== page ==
Buck’s recent comments about the use of “more important” as opposed to “more importantly” piqued the curiosity of Paula in Edmond.
“That led me to wonder about the common practice today of saying ‘secondly’ and ‘thirdly,’ and so on,” she said. “Shouldn’t it be ‘second’ and ‘third’ when listing speaking points? I’ve even heard ‘firstly.’”
Buck prefers simplicity, and therefore would say “first,” “second” and “third.” That keeps him from wondering whether to say “seventhly” or “eighthly” when the list gets long.
There’s nothing wrong with saying, “First, I prefer to keep it simple, second, I like short words better than longer ones, and third, I forget what comes next.”
Critics through the years have maintained that “firstly” is incorrect, but writers through the years have used it anyhow with little impact on the readership.
Henry Fowler, Miss Prunella Pincenez’s linguistic heartthrob, called the use of “firstly” a “harmless pedantry.” Webster’s Dictionary of English Usage gives it halfhearted approval. Some critics say it’s OK to use “firstly” if you subsequently use “secondly,” “thirdly,” and so on. But they frown on “first” followed by “secondly” and “thirdly.”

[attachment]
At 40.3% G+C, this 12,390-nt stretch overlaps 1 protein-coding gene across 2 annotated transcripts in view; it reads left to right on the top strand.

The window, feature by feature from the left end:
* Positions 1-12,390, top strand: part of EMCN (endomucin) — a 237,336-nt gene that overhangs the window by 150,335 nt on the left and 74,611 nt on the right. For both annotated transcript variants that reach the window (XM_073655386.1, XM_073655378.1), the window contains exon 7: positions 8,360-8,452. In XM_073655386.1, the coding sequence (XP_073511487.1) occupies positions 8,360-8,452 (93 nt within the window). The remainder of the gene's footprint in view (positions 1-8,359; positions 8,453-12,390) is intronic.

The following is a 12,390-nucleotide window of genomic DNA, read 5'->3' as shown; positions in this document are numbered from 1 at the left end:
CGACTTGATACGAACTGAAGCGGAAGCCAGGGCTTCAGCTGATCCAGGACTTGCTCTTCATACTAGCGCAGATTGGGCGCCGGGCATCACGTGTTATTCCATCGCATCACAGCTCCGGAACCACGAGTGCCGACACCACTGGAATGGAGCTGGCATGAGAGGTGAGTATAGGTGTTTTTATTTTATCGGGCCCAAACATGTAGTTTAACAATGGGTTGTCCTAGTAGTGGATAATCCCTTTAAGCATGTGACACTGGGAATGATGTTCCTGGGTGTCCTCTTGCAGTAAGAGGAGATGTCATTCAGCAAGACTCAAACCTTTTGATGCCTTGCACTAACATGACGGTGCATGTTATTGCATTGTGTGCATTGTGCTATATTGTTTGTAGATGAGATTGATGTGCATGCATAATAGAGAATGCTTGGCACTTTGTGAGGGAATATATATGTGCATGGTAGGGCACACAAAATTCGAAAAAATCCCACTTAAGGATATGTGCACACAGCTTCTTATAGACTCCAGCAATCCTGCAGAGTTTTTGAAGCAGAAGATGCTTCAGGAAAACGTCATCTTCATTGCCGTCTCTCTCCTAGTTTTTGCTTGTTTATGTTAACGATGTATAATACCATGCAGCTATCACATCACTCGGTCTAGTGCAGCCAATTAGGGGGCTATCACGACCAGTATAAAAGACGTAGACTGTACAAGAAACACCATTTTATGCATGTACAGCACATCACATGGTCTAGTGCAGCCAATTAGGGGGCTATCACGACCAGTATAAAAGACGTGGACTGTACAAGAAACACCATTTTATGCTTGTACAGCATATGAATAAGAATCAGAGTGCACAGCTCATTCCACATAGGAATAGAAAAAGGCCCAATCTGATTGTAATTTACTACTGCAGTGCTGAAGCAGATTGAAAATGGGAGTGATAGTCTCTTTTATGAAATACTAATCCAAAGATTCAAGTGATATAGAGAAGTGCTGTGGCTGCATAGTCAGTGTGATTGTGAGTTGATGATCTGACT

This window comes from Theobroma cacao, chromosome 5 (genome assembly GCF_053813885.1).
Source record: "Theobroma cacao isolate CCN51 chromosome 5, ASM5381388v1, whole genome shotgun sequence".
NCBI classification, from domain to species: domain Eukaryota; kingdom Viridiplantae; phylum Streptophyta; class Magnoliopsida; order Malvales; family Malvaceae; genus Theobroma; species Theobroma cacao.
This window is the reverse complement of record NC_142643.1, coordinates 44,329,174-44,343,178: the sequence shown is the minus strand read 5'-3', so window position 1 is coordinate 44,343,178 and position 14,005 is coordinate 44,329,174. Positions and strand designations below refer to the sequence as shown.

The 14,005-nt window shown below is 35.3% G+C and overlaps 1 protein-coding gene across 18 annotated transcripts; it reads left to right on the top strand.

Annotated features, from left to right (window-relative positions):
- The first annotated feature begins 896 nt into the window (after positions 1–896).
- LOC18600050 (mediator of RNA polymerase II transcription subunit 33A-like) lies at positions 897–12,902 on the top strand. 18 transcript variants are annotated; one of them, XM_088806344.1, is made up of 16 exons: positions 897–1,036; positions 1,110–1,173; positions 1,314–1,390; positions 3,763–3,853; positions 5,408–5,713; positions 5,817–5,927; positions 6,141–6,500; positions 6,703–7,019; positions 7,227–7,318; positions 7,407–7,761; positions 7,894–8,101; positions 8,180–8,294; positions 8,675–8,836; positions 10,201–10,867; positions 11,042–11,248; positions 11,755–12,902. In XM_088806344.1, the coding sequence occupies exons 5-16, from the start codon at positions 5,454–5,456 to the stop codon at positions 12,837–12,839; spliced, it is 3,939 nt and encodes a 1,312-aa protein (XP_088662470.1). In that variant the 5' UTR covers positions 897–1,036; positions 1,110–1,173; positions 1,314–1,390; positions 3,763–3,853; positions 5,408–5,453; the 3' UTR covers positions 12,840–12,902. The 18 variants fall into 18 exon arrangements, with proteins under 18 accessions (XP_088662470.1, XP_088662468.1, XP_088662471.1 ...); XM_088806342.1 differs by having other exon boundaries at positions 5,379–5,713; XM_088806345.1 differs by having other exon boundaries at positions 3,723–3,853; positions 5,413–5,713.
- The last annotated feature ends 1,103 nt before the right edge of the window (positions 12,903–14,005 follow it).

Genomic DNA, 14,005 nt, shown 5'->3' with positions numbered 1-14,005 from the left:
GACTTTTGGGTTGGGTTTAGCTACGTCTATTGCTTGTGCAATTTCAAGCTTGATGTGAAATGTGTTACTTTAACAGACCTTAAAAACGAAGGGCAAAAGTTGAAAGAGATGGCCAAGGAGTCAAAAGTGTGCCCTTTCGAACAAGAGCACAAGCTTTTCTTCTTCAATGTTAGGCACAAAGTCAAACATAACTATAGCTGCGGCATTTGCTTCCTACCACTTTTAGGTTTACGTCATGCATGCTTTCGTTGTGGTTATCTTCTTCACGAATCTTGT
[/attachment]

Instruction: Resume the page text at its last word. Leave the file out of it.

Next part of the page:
Webster’s Dictionary of English Usage notes that President Jimmy Carter once began an enumeration with “first of all,” followed by “secondly” and “third,” so it reckons consistency isn’t all that important.
“It is only fair to note that writers and speakers have often played fast and loose with these enumerators,” Webster’s opines, and “consistency in this specific usage has not always had a high priority with good writers.”
“That’s the firstliest time I’ve heard of that rule,” said Gopher.
Send questions for Buck to BucksEnglish@AOL.com. Please let Buck know what town you’re from. For other writing by Gene Owens, go online to www.wadesdixieco.com.